The straightest body (lower right) is actually the closest to the angles at the bottom of the front piece of the original. (This is a shorter body, and I’m keeping the point proportional to the torso height, so it’s shorter than the original.)
Now, I can tell you that one of these will absolutely fail (especially on an unyielding vinyl doll body):
Tyler’s an extreme example of an hourglass figure, but the point is valid: the more of an hourglass you are, the less suited your body is to a straight front line line this. In a corset like this, which is meant to have a solid busk at the front, you’re looking at having the busk poking into your tum all day. (The Pfalzgrafin hits 5 1/2″ below the waistline, placing that point conveniently in the region of your bladder. True story. On the plus side, that’s a fairly squishy bit of your abdomen. The negatives should be obvious…)
What if you don’t put rigid boning in the point? Well…. Here’s the note I wrote myself about the problem:
Corsets that move the entire torso like this do come into play in later eras, but they require a heck of a lot more engineering and a relatively firm foundation in the hip region. The bodice/corset of the sixteenth century is anchored on the waist and the shoulder. The front point really doesn’t have enough structural support to do any major containing of the stomach. (I suspect this is why the incredibly long busks of the early 1600s became all the rage – it was a line that had previously been impossible. Also, please excuse the slightly off waistlines in my drawing – I’m working inside the bottom margin of my notes for an eBook on block manipulations for 1550-1600. So, a) the drawings are really tiny, and b) I’m going to need a much catchier title. Teehee….) This is why most of the period patterns and reconstructions you see in Arnold, Alcega, etc show a slight curve to the front, especially at the waist. It’s not the bust that was giving the period tailor grief – it was the stomach.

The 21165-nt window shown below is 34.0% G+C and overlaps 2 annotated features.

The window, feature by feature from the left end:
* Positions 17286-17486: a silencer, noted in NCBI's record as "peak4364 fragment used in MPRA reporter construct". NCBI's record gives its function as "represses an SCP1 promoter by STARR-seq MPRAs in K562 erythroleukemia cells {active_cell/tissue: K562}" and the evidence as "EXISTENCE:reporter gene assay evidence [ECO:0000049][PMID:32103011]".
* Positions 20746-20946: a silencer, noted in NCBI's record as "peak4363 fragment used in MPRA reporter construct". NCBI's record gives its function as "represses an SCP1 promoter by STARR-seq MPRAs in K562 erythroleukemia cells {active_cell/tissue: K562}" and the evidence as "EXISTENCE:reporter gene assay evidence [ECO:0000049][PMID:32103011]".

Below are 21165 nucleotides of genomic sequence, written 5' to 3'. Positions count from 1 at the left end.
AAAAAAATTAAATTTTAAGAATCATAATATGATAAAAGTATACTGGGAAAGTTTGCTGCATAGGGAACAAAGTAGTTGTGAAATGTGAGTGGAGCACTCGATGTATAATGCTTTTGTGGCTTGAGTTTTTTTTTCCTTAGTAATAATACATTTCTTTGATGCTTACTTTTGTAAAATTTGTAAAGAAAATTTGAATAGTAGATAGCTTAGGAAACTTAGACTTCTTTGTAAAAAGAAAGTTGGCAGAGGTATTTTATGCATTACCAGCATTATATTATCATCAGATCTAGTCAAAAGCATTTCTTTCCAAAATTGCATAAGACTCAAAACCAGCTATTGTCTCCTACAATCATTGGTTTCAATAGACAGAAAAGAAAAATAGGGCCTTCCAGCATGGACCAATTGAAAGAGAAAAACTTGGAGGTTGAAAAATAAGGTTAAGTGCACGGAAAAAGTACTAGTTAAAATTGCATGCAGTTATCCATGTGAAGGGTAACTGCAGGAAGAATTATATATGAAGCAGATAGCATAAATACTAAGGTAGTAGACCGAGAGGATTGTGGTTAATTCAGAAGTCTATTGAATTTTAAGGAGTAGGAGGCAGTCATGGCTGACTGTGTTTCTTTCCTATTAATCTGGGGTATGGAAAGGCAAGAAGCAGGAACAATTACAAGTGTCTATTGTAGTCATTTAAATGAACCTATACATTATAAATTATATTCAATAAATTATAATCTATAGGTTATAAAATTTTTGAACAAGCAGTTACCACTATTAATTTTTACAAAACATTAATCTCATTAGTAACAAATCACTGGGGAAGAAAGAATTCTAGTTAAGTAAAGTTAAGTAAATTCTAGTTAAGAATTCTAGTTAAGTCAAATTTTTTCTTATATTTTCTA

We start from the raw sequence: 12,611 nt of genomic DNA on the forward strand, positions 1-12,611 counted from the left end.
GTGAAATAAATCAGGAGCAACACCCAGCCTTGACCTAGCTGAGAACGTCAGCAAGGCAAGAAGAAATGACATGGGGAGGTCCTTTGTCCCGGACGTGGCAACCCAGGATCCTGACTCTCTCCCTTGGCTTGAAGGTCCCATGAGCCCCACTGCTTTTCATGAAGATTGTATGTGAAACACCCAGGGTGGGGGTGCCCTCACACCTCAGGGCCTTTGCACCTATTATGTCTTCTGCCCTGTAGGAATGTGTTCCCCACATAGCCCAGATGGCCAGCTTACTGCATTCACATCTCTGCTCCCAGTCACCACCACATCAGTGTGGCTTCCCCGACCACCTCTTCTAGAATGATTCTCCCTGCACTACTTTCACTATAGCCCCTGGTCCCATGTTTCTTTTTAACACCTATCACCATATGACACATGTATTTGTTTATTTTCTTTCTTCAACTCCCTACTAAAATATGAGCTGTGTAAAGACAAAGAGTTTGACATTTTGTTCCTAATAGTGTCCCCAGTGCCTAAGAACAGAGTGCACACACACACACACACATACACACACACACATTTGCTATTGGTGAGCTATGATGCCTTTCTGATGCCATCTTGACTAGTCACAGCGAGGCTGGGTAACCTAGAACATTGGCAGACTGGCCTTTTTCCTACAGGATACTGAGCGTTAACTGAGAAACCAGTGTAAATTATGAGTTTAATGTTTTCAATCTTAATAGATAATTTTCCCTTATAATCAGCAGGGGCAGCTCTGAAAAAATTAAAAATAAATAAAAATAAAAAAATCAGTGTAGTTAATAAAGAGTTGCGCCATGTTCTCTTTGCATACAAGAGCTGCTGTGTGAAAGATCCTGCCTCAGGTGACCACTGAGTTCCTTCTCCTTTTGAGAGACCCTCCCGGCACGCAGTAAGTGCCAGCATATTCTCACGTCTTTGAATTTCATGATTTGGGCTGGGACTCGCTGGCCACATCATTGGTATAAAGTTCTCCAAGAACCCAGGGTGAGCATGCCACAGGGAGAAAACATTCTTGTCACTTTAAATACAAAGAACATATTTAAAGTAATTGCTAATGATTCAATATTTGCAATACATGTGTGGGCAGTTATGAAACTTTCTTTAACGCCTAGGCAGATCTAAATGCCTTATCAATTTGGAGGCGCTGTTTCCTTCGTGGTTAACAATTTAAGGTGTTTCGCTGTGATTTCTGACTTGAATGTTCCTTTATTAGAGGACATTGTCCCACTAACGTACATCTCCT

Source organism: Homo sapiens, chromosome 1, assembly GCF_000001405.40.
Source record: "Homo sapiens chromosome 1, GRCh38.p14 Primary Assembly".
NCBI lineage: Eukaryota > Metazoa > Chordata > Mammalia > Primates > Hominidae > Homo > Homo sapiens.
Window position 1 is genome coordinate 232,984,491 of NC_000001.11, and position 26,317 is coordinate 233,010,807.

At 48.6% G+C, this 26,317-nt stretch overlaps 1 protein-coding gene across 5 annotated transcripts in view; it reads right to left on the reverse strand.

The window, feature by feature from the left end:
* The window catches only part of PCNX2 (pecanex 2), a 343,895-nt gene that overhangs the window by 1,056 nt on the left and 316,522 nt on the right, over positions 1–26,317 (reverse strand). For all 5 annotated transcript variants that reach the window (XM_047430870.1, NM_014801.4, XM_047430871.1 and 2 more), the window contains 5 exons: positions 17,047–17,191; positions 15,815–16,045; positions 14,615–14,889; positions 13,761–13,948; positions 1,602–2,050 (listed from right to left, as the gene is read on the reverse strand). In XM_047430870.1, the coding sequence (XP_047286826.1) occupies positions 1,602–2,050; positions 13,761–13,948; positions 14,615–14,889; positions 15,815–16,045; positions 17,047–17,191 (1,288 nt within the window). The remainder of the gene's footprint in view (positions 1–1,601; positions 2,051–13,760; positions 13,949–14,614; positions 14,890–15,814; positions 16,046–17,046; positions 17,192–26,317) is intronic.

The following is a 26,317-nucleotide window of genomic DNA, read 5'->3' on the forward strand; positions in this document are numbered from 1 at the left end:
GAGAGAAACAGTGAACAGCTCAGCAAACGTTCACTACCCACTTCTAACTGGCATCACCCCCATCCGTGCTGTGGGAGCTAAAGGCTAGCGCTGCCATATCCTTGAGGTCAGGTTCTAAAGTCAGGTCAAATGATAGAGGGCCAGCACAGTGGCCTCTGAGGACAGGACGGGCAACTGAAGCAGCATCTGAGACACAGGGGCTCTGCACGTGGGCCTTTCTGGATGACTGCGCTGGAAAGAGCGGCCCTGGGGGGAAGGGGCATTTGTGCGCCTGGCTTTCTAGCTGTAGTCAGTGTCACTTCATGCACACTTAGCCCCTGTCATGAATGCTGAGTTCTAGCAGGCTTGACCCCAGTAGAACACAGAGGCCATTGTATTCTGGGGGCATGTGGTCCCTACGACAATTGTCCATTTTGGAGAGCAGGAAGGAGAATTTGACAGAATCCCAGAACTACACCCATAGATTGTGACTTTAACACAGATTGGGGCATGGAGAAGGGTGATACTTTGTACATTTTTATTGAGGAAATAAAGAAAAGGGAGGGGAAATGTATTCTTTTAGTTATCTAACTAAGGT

Arnold, Janet. Patterns of Fashion: The Cut and Construction of Clothes for Men and Women c1560 – 1620. New York: Drama Book Publishers, 1985.